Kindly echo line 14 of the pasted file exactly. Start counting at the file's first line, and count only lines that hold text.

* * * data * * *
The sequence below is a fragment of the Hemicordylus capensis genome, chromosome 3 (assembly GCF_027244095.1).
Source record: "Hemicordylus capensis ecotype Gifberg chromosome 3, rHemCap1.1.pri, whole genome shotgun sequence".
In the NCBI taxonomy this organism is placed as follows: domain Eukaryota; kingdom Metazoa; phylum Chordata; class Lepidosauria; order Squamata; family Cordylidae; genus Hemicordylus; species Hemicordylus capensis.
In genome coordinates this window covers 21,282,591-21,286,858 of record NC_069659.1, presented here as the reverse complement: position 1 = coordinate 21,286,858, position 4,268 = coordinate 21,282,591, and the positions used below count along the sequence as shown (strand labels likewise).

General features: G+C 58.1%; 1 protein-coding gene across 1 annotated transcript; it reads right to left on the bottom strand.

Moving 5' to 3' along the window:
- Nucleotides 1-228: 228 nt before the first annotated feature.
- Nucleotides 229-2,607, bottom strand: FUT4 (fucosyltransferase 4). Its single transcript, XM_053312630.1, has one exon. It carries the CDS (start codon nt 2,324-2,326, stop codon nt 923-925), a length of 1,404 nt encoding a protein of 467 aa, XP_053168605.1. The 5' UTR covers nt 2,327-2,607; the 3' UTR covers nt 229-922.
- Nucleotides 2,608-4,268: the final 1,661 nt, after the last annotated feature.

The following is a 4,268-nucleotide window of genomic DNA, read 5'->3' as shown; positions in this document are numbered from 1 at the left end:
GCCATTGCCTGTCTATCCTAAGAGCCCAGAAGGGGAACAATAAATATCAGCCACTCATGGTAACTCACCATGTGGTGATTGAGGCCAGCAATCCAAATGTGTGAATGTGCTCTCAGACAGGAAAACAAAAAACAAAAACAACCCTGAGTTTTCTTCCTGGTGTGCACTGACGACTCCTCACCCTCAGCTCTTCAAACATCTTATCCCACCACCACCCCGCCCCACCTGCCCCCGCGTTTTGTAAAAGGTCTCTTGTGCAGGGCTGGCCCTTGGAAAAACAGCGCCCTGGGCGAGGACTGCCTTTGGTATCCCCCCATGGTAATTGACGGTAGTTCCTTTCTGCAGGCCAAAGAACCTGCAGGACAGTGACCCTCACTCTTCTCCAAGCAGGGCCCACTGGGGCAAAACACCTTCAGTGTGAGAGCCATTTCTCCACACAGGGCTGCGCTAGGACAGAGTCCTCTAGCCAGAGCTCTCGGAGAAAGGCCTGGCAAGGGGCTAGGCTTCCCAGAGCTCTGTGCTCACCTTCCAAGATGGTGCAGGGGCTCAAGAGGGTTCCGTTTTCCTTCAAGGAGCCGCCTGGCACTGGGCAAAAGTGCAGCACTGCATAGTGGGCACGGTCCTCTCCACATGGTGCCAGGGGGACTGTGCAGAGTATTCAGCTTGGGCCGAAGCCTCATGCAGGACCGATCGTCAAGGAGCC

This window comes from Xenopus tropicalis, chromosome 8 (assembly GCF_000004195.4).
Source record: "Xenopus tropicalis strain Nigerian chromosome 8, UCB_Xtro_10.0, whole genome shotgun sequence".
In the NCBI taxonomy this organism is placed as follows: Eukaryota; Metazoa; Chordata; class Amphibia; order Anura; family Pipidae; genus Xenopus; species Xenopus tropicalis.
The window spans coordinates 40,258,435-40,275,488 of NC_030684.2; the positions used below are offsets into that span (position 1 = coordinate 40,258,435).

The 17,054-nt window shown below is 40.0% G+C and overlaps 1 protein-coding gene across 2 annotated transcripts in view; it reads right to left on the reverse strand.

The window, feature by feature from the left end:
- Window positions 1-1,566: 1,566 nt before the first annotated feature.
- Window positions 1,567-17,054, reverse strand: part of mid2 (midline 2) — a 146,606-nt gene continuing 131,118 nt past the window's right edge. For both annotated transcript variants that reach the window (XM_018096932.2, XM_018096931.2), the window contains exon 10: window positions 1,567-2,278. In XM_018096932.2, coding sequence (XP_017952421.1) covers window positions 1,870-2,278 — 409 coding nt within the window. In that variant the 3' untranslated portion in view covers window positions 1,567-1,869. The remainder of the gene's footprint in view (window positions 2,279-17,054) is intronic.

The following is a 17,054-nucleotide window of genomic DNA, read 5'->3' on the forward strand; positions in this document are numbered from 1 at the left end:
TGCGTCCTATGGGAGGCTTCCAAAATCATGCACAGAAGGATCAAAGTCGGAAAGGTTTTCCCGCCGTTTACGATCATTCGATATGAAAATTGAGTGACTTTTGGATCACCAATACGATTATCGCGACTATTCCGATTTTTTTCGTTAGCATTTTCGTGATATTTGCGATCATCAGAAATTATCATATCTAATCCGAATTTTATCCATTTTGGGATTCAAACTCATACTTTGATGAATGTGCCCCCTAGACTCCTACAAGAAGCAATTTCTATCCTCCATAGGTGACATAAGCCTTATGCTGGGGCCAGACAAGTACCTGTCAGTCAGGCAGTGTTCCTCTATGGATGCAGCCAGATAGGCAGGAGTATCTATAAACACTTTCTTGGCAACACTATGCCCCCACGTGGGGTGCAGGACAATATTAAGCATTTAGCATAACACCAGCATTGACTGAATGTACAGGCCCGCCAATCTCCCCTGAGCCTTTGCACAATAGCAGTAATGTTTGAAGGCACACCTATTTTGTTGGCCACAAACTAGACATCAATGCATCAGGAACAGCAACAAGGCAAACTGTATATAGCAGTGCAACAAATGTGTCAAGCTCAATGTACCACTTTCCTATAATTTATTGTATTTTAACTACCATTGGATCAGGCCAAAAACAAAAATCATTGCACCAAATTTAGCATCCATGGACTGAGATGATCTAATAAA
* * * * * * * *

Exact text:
In the NCBI taxonomy this organism is placed as follows: Eukaryota; Metazoa; Chordata; class Amphibia; order Anura; family Pipidae; genus Xenopus; species Xenopus tropicalis.